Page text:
Weber couldn’t wait to ask him.
“First thing I want to do is do my homework on Gary,” she said. “I started contacting people that knew Gary, interviewing them, trying to find out what kind of person he was. Everybody said he was, you know, full of himself. He thought he was better than everyone else.”
Muehlberg was one of three children - two boys and a girl. He was born in St. Louis, but the family moved to Kansas. That's where Muehlberg got married the first time and had a child.
In 1972, he went to prison for rape, kidnapping and aggravated robbery, according to the Salina Journal Sun. The victim told police Muehlberg bound and gagged her at knifepoint inside her home and asked if there was money in the house before leaving abruptly without searching for any. She had been babysitting while her parents were away, according to the newspaper.
Muehlberg’s attorneys ordered a mental exam to determine he was "insane at the time of the commission of the alleged crime,” according to the newspaper.
After prison, he went to Central Methodist University to study psychology. He went to Central Missouri State for graduate school, got married again and moved to St. Louis to be closer to his wife’s family.
The couple had two children, who are both deceased. The couple also divorced.
Armed with as much as she thought she needed, Weber went to see Muehlberg at the Potosi Correctional Center. His 6-foot-4-inch, 208-pound-frame walked through a metal door and sat across a table from her.
Weber’s heart was racing.
“I've waited 14 years to talk to this individual, so for him to sit down in front of me, I was just worried he didn't want to talk to me,” she said. “But that wasn't the case."
Weber said Mueblberg talked for her for an hour.
"He was like, 'OK. What are you here for?’ Like, 'Quit talking about what I had for lunch today. What are you here for? Let's cut to the chase,'” she said.
She told him she was there to talk about Little’s cold case.
“His main concern was the death penalty,” she said.
The second time she went to see him, she was armed with letters from prosecutors in St. Charles, St. Louis and Lincoln counties. Each of them pledged not to seek the death penalty and assured his life in prison wouldn’t change – only if he gave a full confession.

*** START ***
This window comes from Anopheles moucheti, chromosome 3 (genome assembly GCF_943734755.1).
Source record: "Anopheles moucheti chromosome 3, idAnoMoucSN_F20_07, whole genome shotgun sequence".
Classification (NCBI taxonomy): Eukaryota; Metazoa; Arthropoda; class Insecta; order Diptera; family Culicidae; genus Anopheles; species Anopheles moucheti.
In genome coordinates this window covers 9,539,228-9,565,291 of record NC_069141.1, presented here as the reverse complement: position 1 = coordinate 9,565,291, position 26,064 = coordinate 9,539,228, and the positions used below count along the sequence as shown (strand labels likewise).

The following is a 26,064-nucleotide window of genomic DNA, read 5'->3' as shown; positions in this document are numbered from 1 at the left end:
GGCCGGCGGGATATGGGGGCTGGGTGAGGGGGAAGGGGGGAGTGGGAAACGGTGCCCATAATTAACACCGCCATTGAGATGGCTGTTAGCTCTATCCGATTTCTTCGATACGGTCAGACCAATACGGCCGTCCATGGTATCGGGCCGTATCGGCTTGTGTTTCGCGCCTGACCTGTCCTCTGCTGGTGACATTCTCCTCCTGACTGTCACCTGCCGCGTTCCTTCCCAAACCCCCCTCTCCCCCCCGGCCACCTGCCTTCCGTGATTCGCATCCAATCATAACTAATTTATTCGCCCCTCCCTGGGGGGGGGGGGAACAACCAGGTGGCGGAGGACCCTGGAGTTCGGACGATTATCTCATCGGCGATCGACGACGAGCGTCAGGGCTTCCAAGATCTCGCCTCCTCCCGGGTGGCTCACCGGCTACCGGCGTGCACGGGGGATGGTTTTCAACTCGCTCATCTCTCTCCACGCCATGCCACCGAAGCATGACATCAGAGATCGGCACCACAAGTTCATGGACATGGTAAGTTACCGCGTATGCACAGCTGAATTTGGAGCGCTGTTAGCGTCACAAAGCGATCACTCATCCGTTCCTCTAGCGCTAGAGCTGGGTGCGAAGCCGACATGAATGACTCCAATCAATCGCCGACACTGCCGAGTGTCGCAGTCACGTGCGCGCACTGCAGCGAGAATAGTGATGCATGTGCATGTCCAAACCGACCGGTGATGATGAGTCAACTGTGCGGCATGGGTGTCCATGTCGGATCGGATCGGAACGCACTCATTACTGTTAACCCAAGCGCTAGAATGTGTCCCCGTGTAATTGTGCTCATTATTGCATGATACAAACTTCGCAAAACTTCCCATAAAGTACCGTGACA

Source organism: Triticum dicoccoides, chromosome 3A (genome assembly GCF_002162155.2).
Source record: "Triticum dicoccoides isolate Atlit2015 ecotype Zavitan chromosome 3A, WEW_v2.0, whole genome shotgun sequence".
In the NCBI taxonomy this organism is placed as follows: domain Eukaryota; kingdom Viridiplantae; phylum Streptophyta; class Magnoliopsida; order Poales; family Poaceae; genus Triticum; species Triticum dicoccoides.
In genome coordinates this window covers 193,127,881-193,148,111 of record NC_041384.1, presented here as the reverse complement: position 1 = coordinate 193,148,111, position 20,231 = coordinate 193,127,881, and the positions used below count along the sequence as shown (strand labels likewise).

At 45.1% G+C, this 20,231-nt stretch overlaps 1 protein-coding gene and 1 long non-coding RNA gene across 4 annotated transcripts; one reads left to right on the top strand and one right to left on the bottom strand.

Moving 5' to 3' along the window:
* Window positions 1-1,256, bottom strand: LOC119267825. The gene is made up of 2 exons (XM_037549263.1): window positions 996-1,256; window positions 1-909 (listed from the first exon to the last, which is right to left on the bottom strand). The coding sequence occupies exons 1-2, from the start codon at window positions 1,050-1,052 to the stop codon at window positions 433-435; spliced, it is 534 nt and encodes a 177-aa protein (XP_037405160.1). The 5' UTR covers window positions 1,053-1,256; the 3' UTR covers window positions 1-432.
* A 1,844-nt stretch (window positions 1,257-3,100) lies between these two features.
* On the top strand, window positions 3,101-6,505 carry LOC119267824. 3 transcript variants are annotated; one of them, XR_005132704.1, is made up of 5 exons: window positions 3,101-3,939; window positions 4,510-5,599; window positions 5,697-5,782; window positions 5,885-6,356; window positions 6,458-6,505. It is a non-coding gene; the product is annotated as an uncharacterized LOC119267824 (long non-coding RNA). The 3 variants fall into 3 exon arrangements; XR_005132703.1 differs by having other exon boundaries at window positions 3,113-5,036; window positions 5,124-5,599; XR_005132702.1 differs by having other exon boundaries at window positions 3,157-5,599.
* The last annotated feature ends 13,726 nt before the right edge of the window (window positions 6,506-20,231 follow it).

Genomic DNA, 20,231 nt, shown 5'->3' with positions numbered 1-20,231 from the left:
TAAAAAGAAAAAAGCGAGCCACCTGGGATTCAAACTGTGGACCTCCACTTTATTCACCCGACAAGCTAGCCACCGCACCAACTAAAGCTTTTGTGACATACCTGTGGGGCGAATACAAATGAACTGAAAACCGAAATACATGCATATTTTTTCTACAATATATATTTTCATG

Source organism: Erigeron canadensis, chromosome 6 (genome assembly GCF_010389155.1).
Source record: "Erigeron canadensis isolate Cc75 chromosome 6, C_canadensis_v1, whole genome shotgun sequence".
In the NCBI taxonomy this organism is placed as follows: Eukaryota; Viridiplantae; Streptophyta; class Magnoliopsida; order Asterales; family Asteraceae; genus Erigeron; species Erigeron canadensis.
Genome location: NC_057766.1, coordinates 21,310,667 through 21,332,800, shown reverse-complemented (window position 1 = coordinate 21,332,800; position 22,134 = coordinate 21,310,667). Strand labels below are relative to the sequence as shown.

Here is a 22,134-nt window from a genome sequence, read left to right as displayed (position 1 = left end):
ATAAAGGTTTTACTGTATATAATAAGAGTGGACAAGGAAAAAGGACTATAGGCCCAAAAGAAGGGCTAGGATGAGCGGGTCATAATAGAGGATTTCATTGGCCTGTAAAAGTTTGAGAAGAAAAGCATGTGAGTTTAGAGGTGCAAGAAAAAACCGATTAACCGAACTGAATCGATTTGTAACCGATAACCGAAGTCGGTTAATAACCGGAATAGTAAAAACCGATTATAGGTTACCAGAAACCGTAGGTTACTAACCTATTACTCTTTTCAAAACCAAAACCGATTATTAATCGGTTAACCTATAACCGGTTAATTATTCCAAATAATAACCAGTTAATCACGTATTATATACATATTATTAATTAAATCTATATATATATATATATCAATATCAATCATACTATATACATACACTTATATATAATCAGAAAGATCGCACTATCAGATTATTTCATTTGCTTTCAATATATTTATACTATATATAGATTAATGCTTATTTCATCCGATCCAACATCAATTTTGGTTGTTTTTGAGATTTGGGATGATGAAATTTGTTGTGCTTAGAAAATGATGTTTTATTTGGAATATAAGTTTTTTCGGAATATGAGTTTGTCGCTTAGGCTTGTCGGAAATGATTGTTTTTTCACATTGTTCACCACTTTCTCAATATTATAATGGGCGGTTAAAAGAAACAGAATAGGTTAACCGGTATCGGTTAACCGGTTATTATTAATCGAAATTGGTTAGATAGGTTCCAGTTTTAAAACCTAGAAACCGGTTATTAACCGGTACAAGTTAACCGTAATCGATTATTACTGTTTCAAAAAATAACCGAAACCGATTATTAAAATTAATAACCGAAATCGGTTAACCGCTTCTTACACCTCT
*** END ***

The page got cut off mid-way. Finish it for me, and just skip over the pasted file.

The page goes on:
“At that moment, he said, ‘OK, let's get to it,’” she recalled. “And we began talking about the murders.”
Chapter 3: The confessions
For three hours, Muehlberg gave Weber as many details as he could recall about the three murders she was there to talk to him about. He told her he brought all of his victims to his Bel-Ridge home and killed them there.
Some of them he kept on the property for months before disposing of their bodies, including Little's. He told Weber he bought the dresser he converted into Little's coffin as an undergrad.
His house was demolished about a year ago.
Former neighbor Janet Hake remembers when Muehlberg lived just two doors away from her.
“I would have no idea he was a serial killer,” she said. “I couldn't even believe that he killed the guy that he did.”
When the house came up for rent, Hake took a tour.
“In the very back, he built a concrete room, and I guess that's where he was doing his killing,” she said. “So nobody would hear it or see it or smell it.”
Muehlberg wasn’t proud of what he did and was clueless as to why, Weber recalled of their conversation.
“He said he had a great family and a great upbringing,” she said. “He has no reason as to why this occurred.”
The only time he grew emotional was when he talked about his brother's death in Vietnam, she said.
He told Weber he knew Little had a son after seeing interviews with her parents on TV.
“He wanted to know if this will help him, and I said, ‘I certainly hope so,’” she said. “And at one point, he did look down at my body camera and said, ‘I'm sorry.’”
A few days later, Weber got a letter from Muehlberg. He told her he hadn’t told her everything and outlined two more murders. Donna Reitmeyer was one of them.
Reitmeyer's nude body was found June 11, 1990, inside a rubber trash can on the sidewalk along Gasconade Street near South Broadway. Her body was too badly decomposed to determine a cause of death. She was 40 years old and left behind three adult daughters.
The identity of the last woman Muehlberg said he killed remains unknown.
“He says that he disposed of the young lady in a metal barrel with a spring-type lid on top, and he left her body in a self-serve car wash, he says, on Natural Bridge,” she said.
She couldn’t find any police reports matching that description in St. Louis City, but she tracked down the son of a carwash owner in that area who remembered his father being upset after a body was found at their other location in Pagedale.
A former Pagedale officer also told an investigator he remembered a body was found there but did not remember what happened after it was discovered.
Weber said she is now working with the St. Louis County Medical Examiner’s Office to determine whether any women’s bodies found in 1991 match the description.
Muehlberg is now in kidney failure and isn’t expected to live long enough to be sentenced for these crimes. Weber believes he still holds secrets.
“I get the impression that he's holding back for the fact that he doesn't want to be portrayed as that monster,” she said.
To Little’s sisters, that’s exactly what he is.